Project description:Injectable therapeutic formulations locally releasing their cargo with tunable kinetics in response to external biochemical/physical cues are gaining interest in the scientific community, with the aim to overcome the cons of traditional administration routes. In this work, we proposed an alternative solution to this challenging goal by combining thermo-sensitive hydrogels based on custom-made amphiphilic poly(ether urethane)s (PEUs) and mesoporous silica nanoparticles coated with a self-immolative polymer sensitive to acid pH (MSN-CS-SIP). By exploiting PEU chemical versatility, Boc-protected amino groups were introduced as PEU building block (PEU-Boc), which were then subjected to a deprotection reaction to expose pendant primary amines along the polymer backbone (PEU-NH2, 3E18 -NH2/gPEU-NH2) with the aim to accelerate system response to external acid pH environment. Then, thermo-sensitive hydrogels were designed (15% w/v) showing fast gelation in physiological conditions (approximately 5 min), while no significant changes in gelation temperature and kinetics were induced by the Boc-deprotection. Conversely, free amines in PEU-NH2 effectively enhanced and accelerated acid pH transfer (pH 5) through hydrogel thickness (PEU-Boc and PEU-NH2 gels covered approximately 42 and 52% of the pH delta between their initial pH and the pH of the surrounding buffer within 30 min incubation, respectively). MSN-CS-SIP carrying a fluorescent cargo as model drug (MSN-CS-SIP-Ru) were then encapsulated within the hydrogels with no significant effects on their thermo-sensitivity. Injectability and in situ gelation at 37°C were demonstrated ex vivo through sub-cutaneous injection in rodents. Moreover, MSN-CS-SIP-Ru-loaded gels turned out to be detectable through the skin by IVIS imaging. Cargo acid pH-triggered delivery from PEU-Boc and PEU-NH2 gels was finally demonstrated through drug release tests in neutral and acid pH environments (in acid pH environment approximately 2-fold higher cargo release). Additionally, acid-triggered payload release from PEU-NH2 gels was significantly higher compared to PEU-Boc systems at 3 and 4 days incubation. The herein designed hybrid injectable formulations could thus represent a significant step forward in the development of multi-stimuli sensitive drug carriers. Indeed, being able to adapt their behavior in response to biochemical cues from the surrounding physio-pathological environment, these formulations can effectively trigger the release of their payload according to therapeutic needs.
Project description:Temporal control of siRNA activation is a major challenge for RNAi-based therapeutics. The majority of the reported siRNA delivery systems rely on environmental factors, such as differences in extracellular and intracellular redox potential, ATP concentration, or pH to activate an siRNA payload. However dynamic endogenous environments are far too complex to rely on for controllable siRNA release and can result in premature siRNA activation prior to reaching the intended biological target. In addition, there are uncertainties about timing, degree and rate of the siRNA activation with spontaneous release approaches. Herein we describe a bio-orthogonal chemistry approach to address this important challenge. With our approach we were able achieve two major goals: complete siRNA inactivation upon immobilization of the payload on the surface of iron oxide nanoparticles and controlled in-cell activation with the addition of a small non-toxic chemical trigger after sufficient cellular uptake of the nanoparticles was confirmed. We have demonstrated our in-cell activation approach using two siRNAs against green fluorescent protein (GFP) and cyclin dependent kinase 8 (CDK8) in GFP expressing MDA-MB-231 cell line. We anticipate that this methodology will potentially advance the clinical translation of RNAi-based therapeutics, as the described bio-orthogonal chemistry can be generalized for any siRNA of choice.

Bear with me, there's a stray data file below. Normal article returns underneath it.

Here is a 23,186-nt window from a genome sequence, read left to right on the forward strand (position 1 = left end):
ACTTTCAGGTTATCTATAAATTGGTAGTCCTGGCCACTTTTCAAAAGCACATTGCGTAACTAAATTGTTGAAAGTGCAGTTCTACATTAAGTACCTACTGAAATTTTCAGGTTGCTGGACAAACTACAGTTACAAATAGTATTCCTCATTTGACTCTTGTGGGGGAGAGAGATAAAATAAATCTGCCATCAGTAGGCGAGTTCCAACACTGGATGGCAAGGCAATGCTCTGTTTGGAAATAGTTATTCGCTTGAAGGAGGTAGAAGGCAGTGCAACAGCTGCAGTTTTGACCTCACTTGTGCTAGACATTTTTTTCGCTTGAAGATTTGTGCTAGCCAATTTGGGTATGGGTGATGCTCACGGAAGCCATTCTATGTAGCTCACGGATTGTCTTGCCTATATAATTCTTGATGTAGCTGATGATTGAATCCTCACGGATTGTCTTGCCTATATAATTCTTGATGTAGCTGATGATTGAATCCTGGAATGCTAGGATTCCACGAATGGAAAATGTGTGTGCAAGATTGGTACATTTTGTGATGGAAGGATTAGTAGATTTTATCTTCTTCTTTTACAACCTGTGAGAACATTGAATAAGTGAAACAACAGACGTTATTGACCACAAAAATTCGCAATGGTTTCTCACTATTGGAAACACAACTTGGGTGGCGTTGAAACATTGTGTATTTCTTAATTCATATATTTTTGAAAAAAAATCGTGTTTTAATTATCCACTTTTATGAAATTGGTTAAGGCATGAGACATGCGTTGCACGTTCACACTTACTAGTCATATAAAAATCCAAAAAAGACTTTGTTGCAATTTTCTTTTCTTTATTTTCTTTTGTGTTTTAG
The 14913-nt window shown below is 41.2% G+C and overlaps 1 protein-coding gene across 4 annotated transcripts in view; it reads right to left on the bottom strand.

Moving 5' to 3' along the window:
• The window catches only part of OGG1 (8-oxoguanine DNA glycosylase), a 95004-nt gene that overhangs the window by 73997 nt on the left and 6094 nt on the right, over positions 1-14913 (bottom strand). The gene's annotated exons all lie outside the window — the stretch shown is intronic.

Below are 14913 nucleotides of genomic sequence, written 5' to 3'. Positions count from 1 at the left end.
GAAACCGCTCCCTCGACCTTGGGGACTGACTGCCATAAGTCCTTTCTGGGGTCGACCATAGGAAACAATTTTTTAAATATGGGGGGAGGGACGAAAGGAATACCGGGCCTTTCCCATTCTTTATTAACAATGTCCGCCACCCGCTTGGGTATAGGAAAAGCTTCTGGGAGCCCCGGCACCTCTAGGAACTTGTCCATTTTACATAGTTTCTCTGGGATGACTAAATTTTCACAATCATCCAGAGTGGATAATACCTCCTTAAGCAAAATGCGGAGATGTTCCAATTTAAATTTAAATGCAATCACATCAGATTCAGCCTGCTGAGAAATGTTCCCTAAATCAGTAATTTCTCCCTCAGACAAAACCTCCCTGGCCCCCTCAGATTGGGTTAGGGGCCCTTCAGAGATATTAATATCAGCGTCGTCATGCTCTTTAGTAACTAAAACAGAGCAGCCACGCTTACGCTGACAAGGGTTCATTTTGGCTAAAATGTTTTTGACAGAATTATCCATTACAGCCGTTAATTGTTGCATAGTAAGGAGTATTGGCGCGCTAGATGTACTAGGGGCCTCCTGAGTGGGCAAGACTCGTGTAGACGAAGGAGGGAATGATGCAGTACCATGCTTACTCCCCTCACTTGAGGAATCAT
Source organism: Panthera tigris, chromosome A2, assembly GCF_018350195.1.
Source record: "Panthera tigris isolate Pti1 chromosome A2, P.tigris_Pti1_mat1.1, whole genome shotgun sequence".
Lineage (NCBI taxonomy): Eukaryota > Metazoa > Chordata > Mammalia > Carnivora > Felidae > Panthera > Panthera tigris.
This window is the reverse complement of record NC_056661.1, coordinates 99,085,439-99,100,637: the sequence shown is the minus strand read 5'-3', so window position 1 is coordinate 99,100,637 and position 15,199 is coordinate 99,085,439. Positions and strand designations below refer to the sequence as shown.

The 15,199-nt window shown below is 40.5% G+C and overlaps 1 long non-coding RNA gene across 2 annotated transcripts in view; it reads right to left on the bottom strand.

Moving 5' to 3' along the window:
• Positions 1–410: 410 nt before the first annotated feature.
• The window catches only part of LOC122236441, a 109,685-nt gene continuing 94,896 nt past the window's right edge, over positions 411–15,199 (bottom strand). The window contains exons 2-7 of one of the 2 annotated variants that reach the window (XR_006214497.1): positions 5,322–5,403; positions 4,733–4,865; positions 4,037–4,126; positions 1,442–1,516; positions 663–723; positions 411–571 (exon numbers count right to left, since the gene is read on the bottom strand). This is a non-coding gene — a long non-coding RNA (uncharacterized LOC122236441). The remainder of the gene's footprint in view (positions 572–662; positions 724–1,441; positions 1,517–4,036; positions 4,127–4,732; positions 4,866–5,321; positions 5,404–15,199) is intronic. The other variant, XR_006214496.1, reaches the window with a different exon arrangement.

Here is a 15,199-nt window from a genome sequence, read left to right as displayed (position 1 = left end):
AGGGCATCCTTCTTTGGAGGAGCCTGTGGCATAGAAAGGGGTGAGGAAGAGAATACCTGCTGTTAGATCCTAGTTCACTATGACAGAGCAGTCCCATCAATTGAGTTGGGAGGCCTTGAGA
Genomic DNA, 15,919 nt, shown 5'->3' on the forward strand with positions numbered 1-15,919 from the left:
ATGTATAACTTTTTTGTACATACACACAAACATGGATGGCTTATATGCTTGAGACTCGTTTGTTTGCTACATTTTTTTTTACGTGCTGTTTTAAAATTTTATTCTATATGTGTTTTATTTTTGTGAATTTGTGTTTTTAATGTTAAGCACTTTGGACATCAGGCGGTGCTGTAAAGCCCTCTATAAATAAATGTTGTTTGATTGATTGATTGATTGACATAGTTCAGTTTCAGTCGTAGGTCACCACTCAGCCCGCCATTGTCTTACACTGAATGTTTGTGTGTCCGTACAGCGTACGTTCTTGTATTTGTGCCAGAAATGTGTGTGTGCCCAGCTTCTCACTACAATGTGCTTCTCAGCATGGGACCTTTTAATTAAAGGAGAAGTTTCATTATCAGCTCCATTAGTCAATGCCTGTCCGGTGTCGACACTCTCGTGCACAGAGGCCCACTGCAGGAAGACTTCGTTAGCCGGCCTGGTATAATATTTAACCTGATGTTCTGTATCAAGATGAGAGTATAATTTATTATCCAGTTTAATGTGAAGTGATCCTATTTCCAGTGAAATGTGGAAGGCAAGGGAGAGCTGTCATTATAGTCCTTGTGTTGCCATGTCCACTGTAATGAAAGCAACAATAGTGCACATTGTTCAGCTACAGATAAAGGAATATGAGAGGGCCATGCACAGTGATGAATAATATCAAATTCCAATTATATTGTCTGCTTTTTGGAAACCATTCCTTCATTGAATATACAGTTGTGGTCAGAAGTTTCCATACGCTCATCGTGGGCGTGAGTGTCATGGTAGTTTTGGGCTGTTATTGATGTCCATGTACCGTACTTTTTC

Project description:Gold nanoparticles functionalized with oligonucleotides that bear a cholesterol group are used as gene sensors. The hydrophobic molecule is buried inside the nanostructure but when the complementary RNA sequence is present the structure unfolds exposing the cholesterol group to the water molecules. This rearrangement leads to the aggregation of the nanostructures.
Project description:Fluorescence microscopy allows specific target detection down to the level of single molecules and has become an enabling tool in biological research. To transduce the biological information to an imageable signal, we have developed a variety of fluorescent probes, such as organic dyes or fluorescent proteins with different colors. Despite their success, a limitation on constructing small fluorescent probes is the lack of a general framework to achieve precise and programmable control of critical optical properties, such as color and brightness. To address this challenge, we introduce metafluorophores, which are constructed as DNA nanostructure-based fluorescent probes with digitally tunable optical properties. Each metafluorophore is composed of multiple organic fluorophores, organized in a spatially controlled fashion in a compact sub-100-nm architecture using a DNA nanostructure scaffold. Using DNA origami with a size of 90 × 60 nm2, substantially smaller than the optical diffraction limit, we constructed small fluorescent probes with digitally tunable brightness, color, and photostability and demonstrated a palette of 124 virtual colors. Using these probes as fluorescent barcodes, we implemented an assay for multiplexed quantification of nucleic acids. Additionally, we demonstrated the triggered in situ self-assembly of fluorescent DNA nanostructures with prescribed brightness upon initial hybridization to a nucleic acid target.